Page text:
NAPLES (CBSMiami) — Former Miami Dolphins quarterback Earl Morrall has passed away.
Morrall, 79, died Friday morning in Naples.READ MORE: ‘Treating Those Immigrants Like Dogs’: North Miami Mayor Sickened By Images Of Border Patrol Agents Using Whips To Corral Haitian Immigrants
“Earl was one of the greatest people you can meet,” former teammate Larry Little said. ” I’ve never seen Earl have a bad day, he always had a smile on his face, he got along with everyone and he’s really gonna be missed.”
Morrall was Bob Griese’s backup with the Miami Dolphins but when Griese suffered an injury in 1972, he helped the Perfect Season team to remain that way. That is until Griese replaced him in the AFC Championship Game and went on to win the Super Bowl.
The Dolphins 17-0 record still stands alone today.
Morrall was named AFC Player of the Year, and won the inaugural NFL Comeback Player of the Year Award.
He played 21 seasons in the NFL from 1956-76.
The former Michigan State Spartans quarterback also replaced legendary Colts quarterback Johnny Unitas after an injury in 1968, leading the Colts to a 13-1 record.
Morrall played in 255 games, completing 1,379 passes for 20,809 yards and 161 touchdowns and posted a career 74.1 quarterback rating in a career that spanned 21 years.
After his football career, Morrall became the quarterback coach at the University of Miami n 1979. There he worked with Jim Kelly, Bernie Kosar and Vinny Testaverde.
Morrall, who lived in Davie for years after leaving the Dolphins, was elected to the Davie city council in 1989 and eventually became mayor. The town named a pass after him.READ MORE: ‘Such A Demonic Spirit’: 70-Year-Old Man Stabbed In Random Attack At Miramar Plaza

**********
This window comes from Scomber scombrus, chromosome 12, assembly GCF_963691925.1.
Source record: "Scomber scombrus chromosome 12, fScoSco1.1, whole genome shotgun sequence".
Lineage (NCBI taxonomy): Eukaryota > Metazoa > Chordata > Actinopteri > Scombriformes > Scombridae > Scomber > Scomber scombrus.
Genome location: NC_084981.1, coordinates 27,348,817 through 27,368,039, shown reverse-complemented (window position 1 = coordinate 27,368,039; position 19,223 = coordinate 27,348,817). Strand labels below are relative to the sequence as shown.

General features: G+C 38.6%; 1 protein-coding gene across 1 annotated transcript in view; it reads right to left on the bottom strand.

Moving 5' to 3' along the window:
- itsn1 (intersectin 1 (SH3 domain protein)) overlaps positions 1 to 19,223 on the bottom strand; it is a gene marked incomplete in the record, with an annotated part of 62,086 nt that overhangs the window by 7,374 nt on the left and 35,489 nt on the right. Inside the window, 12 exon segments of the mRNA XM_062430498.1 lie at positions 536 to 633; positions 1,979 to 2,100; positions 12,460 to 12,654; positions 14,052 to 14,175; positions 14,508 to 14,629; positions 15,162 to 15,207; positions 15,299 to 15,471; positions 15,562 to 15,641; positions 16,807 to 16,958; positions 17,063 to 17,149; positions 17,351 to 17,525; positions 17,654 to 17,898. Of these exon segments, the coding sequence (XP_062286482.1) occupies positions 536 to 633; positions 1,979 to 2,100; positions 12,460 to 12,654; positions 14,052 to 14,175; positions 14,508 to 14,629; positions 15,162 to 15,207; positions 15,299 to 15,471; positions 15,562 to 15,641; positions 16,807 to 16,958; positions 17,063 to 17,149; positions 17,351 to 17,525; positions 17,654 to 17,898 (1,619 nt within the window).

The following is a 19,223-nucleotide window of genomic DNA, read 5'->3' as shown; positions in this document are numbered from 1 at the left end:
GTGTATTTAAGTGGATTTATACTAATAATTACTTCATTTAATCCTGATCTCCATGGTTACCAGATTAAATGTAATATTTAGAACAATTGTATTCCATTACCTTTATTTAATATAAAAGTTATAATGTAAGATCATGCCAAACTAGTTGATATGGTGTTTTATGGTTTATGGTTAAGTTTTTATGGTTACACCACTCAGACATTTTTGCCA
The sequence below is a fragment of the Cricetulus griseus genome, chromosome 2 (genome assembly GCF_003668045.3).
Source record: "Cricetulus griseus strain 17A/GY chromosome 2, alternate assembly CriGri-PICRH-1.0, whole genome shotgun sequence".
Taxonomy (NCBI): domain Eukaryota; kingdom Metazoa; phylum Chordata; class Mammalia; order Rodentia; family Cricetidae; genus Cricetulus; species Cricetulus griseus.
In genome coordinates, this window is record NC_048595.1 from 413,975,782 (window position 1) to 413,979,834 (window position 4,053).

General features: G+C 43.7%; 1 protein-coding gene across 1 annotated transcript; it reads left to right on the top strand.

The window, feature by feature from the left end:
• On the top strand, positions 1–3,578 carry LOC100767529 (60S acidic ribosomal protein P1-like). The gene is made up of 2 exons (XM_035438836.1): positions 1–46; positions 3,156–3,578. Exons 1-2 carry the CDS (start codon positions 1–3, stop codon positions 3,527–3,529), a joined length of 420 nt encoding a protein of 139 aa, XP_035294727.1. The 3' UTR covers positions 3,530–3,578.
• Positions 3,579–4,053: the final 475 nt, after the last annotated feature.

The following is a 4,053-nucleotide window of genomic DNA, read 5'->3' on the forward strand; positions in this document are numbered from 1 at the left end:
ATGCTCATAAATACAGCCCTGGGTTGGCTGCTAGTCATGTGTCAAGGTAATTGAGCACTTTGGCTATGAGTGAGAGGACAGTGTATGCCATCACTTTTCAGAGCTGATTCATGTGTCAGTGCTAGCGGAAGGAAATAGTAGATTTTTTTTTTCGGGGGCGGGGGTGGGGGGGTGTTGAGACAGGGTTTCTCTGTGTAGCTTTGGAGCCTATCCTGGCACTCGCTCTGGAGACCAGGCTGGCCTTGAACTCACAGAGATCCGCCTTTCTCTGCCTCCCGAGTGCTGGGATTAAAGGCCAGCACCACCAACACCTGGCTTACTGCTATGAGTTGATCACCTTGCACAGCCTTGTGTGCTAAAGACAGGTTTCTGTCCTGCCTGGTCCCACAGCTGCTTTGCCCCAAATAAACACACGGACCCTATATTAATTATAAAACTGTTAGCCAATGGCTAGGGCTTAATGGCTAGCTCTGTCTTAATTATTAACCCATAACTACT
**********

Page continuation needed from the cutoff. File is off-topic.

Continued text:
He was also inducted into the 2012 Dolphins’ Walk of Fame at the Joe Robbie Alumni Plaza at Sun Life Stadium.
The Walk of Fame is designed to honor the alumni, coaches and fans who have made significant contributions during the team’s history.
In recent years Morrall had been diagnosed with Parkinson’s and his health had been deteriorating.
“I knew the time was coming because he was really ill,” said Little. “I knew it wasn’t going to be long before it happened, but that’s life and I’m going to miss him.”
Stephen Ross released this statement: “The Miami Dolphins’ family is deeply saddened by the passing of Earl Morrall today. Earl not only left an indelible mark in Dolphins history with his play on the field during the Perfect Season Super Bowl VII Championship team, but was extremely active in the community as a player and Dolphins alumnus. He will be greatly missed. Our prayers and thoughts are with his wife Jane, family and friends during this time.”
Don Shula added: “I was very saddened to learn about Earl’s passing. He was someone who was as good a person as he was a player. When I think about Earl, what stands out the most is what a competitor he was on the field and how special he was off it.
All Earl ever did was win games for me, whether it was as a starter or coming off the bench. What I remember the most, of course, is what he did in 1972 when he replaced Bob Griese after Bob’s injury and kept our Perfect Season going until Bob returned in the playoffs. But Earl won a lot of games for me in Baltimore as well. And he did it in such a humble way — he was a great team player who would do whatever was asked of him. And he was an outstanding leader who inspired confidence in his teammates.
Mary Anne and I want to express our condolences to his wife, Jane, and the rest of their family. Our thoughts and prayers are with them.”
And Tim Robbie said in a press release: “Our family was saddened to hear of Earl’s passing. He was a prominent member of our Super Bowl winning teams of the early 1970s. He was not only a great player and a great leader, but he also was a wonderful and caring man. He will be sorely missed by the entire Dolphin family.”MORE NEWS: Florida Cabinet Approves 13-Mile Extension Of Dolphin Expressway